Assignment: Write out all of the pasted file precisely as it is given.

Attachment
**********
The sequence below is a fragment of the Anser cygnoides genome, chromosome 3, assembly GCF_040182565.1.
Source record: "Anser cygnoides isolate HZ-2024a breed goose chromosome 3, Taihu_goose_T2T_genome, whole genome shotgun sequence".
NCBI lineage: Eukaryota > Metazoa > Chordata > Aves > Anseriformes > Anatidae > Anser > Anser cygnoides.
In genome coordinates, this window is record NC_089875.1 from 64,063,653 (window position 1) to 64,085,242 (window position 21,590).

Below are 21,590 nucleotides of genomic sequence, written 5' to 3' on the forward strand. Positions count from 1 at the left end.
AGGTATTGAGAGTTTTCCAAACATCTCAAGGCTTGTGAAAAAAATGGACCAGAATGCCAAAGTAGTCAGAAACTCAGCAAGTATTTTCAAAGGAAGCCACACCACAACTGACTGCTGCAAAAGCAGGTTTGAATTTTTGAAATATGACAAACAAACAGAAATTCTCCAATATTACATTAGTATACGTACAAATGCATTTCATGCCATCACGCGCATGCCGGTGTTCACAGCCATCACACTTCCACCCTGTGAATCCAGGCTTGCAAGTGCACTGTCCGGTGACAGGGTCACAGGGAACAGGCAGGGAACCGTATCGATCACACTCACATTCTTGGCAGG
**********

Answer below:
The sequence below is a fragment of the Anser cygnoides genome, chromosome 3, assembly GCF_040182565.1.
Source record: "Anser cygnoides isolate HZ-2024a breed goose chromosome 3, Taihu_goose_T2T_genome, whole genome shotgun sequence".
NCBI lineage: Eukaryota > Metazoa > Chordata > Aves > Anseriformes > Anatidae > Anser > Anser cygnoides.
In genome coordinates, this window is record NC_089875.1 from 64,063,653 (window position 1) to 64,085,242 (window position 21,590).

Below are 21,590 nucleotides of genomic sequence, written 5' to 3' on the forward strand. Positions count from 1 at the left end.
AGGTATTGAGAGTTTTCCAAACATCTCAAGGCTTGTGAAAAAAATGGACCAGAATGCCAAAGTAGTCAGAAACTCAGCAAGTATTTTCAAAGGAAGCCACACCACAACTGACTGCTGCAAAAGCAGGTTTGAATTTTTGAAATATGACAAACAAACAGAAATTCTCCAATATTACATTAGTATACGTACAAATGCATTTCATGCCATCACGCGCATGCCGGTGTTCACAGCCATCACACTTCCACCCTGTGAATCCAGGCTTGCAAGTGCACTGTCCGGTGACAGGGTCACAGGGAACAGGCAGGGAACCGTATCGATCACACTCACATTCTTGGCAGG